I meet Marina, a sexual-abuse survivor, at the door for her regular session, and I know instantly that she's really furious with me. "You were completely spaced out with me during the last session – not present at all,"she hurls at me, before going into a tirade about how cruel I was to lure her into a vulnerable emotional state and then abandon her. "You're one heartless bastard!" she spits out in summation."
Being faced with an enraged woman, particularly one who's angry with me has always aroused a cacophony of alarm bells in my head and sent electric shocks through my body. At the moment, I nod sagely, trying to look calm and stalling for time, until I can breathe again and marshal a response. One inner voice instantly bursts forth with, "Well, abuse survivors always blame their therapists sooner or later. This is all just projection – you've finally become her perpetrator!" Another irate member of my internal family chimes in, "What an ingrate she is! You've cut your fee for her and see her at odd hours, and look how she treats you!" An inner hysteric begins shouting, "Oh, my God, she's a borderline who'll ruin your career! Danger! Danger!" Then my various inner critics weigh in with their take on the subject: "Well, she's probably right. You probably did zone out on her. Why can't you really be there for your clients? What kind of therapist are you, anyway? Maybe you should go into some other line of work."
Years ago, one of those parts would have taken over and I would have gone into heavy-duty defensive mode – minimizing her feelings, taking a condescending tone of clinical wisdom to subtly let her know that she must be mistaken. Or I might have apologized but not in a heartfelt way, which would just have fueled her rage. Or I might have become one of my inner critics and begun overzealous mea culpa, apologizing effusively, letting her know that what I did was unforgivable.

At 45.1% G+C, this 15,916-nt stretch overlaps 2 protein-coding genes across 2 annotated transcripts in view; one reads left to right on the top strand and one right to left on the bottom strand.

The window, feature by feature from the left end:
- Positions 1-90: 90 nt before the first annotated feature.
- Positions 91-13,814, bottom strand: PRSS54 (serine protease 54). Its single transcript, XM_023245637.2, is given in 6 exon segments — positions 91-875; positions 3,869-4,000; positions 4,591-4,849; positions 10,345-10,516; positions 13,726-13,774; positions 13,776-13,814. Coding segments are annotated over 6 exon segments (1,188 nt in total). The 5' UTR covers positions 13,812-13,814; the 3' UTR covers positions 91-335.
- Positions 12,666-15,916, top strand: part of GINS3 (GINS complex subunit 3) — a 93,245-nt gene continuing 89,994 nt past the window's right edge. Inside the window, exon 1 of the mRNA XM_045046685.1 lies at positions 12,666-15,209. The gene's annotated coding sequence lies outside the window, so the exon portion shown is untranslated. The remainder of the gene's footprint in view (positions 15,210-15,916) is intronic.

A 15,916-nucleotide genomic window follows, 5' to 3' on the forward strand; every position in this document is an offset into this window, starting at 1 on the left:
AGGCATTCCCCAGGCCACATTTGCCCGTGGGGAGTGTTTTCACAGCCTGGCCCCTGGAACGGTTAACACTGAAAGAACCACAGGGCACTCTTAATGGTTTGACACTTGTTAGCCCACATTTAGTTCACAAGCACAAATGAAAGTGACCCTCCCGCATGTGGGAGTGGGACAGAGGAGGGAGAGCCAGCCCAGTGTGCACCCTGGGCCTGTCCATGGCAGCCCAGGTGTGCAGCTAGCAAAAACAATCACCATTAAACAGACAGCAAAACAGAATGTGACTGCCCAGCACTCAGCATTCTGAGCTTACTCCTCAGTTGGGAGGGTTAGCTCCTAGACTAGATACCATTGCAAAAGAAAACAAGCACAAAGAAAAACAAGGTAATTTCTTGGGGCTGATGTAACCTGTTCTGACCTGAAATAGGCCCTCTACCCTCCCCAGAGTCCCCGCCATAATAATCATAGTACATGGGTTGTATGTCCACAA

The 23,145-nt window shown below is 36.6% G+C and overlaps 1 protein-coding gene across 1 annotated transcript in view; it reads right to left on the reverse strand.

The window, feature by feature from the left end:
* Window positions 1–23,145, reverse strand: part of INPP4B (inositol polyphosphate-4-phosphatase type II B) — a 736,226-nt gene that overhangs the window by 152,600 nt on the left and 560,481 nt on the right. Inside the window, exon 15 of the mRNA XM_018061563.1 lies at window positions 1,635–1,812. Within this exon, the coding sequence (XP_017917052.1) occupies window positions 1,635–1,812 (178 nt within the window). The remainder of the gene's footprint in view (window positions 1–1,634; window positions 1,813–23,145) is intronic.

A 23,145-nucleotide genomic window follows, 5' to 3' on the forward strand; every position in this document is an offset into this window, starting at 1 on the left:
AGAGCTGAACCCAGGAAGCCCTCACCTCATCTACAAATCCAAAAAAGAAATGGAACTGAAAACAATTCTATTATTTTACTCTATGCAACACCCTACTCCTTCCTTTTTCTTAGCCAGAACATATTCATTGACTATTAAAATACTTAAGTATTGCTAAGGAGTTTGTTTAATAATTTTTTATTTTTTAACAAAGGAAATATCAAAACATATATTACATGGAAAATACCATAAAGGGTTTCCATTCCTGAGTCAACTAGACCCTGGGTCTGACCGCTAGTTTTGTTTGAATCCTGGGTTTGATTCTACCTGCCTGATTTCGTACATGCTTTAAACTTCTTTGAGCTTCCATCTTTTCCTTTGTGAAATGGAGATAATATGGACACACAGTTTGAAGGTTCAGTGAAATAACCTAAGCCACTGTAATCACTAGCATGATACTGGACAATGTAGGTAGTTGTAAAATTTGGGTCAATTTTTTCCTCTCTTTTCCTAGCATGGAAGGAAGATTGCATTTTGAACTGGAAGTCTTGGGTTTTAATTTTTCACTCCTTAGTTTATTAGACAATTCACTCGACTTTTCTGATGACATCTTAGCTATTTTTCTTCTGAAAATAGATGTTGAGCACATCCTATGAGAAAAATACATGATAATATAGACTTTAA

But now, I quickly quiet these inner parts, asking them to step back and just let me listen to what she's saying. Whereas before I'd feel spacey, out of control, as if various aspects of Dick Schwartz were being catapulted from one side of the room to the other, now I remain deeply and solidly in my body – literally, embodied. I suddenly feel myself spontaneously shifting out or that frozen place, relaxing, and opening myself up to her. And now I can sense the pain behind her words, so I don't have to meet the attack itself head on, or mollify it.
Instead, because I can see the little hurt child in there, I can talk to that child from my heart, convey my sincere regret for the pain she feels. "I can see something happened in the way I was with you last time that made you feel bad," I say. "I don't remember what happened, but I can see it felt very hurtful and I'm sorry. I know I do have a tendency to drift off occasionally, but I'll keep a closer eye on it and take it more seriously." She calms down immediately because she knows I'm not trying to correct her, placate her, change her mind, or get her to see things my way. The entire conversation shifts to another level, because she feels truly heard and seen. A repair is made and we have the opportunity to work with the parts that felt so angry and hurt by me.